Chemical detection of explosives in soil for locating buried landmines.
Karnik, Shruti; Prabhu, Radhakrishna
Professor Radhakrishna Prabhu firstname.lastname@example.org
R. J. Stokes
Trinitrotoluene (TNT) is a highly explosive nitroaromatic compound that is used for military and terrorist activities such as the development of improvised explosive devices (IEDs), landmines and is the main charge or explosive in most of the anti-personal and anti-vehicle mines. Different chemicals/ contaminants associated with TNT in soils near buried land mines comprise the microbial transformation products of TNT (2-amino-4,6-dinitrotoluene [2-Am-DNT] and 4-amino-2,6-dinitrotoluene [4-Am-DNT]), manufacturing impurities of TNT (2,4-DNT, 2,6-DNT, and 1,3-DNB), and TNT. Time, cost, and casualties associated with demining have necessitated the demand for improved detection techniques with reduced false positives by directly detecting the explosive material, rather than casing material of mines. Different analytical methods used to detect trace level of explosives in soil include ion mobility mass spectrometry, gas chromatography-mass spectrometry (GC-MS), and liquid chromatography-mass spectrometry (LC-MS) that require samples to be collected from hazardous sites to laboratories. This is extremely unsafe, time consuming, involve large and expensive instrumentation cost and specially trained staff. Thus, detecting chemical signatures of these nitroaromatics in soil infected with these chemicals due to leaked TNT mines can provide location of landmines/ landmine prone zones to aide humanitarian demining process. This paper illustrates soil analysis for explosives and selected contaminants by Raman spectroscopy as a chemical, nondestructive, remote sensing method. As with advancement of Raman-based standoff detection techniques, field-portable instruments and UAV deployable probes, this technique can be effectively employed in detecting buried landmines based on specific chemical signatures of target analyte. In this present study, TNT-based nitroaromatic was assessed in contaminated soil samples using Raman spectroscopy, where uncontaminated soil was used as background and matrix for spiking target contaminants at different concentrations.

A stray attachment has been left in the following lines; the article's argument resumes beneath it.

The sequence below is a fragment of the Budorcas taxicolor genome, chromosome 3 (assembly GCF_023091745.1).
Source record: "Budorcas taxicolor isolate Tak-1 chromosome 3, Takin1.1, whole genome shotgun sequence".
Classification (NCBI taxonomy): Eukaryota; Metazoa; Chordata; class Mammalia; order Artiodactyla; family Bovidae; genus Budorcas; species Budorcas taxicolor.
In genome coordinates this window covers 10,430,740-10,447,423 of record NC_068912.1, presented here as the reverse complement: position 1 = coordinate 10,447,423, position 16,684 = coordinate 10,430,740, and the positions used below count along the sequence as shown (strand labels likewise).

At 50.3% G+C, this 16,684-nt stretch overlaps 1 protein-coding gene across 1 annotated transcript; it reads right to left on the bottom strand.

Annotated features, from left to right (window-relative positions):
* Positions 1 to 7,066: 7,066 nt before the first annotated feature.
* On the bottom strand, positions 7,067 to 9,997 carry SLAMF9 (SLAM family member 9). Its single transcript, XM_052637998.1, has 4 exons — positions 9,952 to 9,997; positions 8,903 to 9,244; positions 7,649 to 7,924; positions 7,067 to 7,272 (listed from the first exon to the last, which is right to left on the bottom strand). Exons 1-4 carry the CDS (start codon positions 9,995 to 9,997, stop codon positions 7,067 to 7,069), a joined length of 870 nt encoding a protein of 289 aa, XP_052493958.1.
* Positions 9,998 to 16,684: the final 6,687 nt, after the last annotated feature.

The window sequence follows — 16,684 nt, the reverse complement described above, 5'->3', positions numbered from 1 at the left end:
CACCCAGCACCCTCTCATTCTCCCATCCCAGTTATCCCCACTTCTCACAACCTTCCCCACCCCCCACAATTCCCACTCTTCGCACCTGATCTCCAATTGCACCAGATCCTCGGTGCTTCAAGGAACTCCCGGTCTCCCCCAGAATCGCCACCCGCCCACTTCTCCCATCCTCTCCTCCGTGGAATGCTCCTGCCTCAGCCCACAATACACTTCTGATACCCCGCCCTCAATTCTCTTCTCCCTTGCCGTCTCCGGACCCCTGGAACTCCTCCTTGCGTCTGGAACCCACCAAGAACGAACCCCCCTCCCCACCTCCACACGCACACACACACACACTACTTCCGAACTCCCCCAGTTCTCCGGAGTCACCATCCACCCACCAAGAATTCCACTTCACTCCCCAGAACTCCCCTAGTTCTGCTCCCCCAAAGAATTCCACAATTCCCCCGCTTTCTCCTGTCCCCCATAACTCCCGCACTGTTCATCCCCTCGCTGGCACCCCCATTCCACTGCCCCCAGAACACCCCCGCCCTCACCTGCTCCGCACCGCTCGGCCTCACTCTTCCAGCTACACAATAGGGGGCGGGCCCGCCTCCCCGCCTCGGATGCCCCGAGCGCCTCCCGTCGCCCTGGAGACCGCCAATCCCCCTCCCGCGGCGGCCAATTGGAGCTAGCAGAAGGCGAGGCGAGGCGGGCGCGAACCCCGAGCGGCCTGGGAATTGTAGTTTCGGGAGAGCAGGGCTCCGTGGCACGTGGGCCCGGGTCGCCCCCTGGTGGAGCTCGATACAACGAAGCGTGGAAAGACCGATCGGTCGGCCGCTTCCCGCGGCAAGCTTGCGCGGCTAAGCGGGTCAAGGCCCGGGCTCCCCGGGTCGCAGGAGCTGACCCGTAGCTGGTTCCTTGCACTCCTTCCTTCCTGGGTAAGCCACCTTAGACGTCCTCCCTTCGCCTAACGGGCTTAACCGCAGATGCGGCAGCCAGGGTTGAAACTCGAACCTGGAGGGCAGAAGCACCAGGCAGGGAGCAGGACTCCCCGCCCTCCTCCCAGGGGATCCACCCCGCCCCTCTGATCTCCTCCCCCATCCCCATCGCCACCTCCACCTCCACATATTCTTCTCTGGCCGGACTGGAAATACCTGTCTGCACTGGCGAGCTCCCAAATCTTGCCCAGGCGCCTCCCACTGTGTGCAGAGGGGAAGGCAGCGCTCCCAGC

KARNIK, S. and PRABHU, R. 2021. Chemical detection of explosives in soil for locating buried landmines. In Bouma, H., Prabhu, R., Stokes, R.J. and Yitzhaky, Y. (eds.) Proceedings of the 5th Counterterrorism, crime fighting, forensics, and surveillance technologies conference, part of the 2021 SPIE Security + defence conference, 13-17 September 2021, [virtual conference]. Proceedings of SPIE, 11869. Bellingham, WA: SPIE [online], article ID 118690A. Available from: https://doi.org/10.1117/12.2601741
|Conference Name||5th Counterterrorism, crime fighting, forensics, and surveillance technologies conference, part of the 2021 SPIE Security + defence conference|
|Conference Location||[virtual conference]|
|Start Date||Sep 13, 2021|
|End Date||Sep 17, 2021|
|Acceptance Date||May 31, 2021|
|Online Publication Date||Sep 12, 2021|
|Publication Date||Oct 5, 2021|
|Deposit Date||Dec 13, 2021|
|Publicly Available Date||Dec 13, 2021|
|Publisher||Society of Photo-optical Instrumentation Engineers|
|Series Title||Proceedings of SPIE|
|Series ISSN||0277-786X ; 1996-756X|
|Book Title||Counterterrorism, crime fighting, forensics and surveillance technologies V|
|Keywords||Landmines; Nitroaromatic explosives; Raman spectroscopy; Remote sensing; TNT|
KARNIK 2021 Chemical detection of explosives
You might also like
Multimodal, software defined networking for subsea sensing and monitoring.
Optical-fibre based sensors for monitoring offshore floating photovoltaic farms.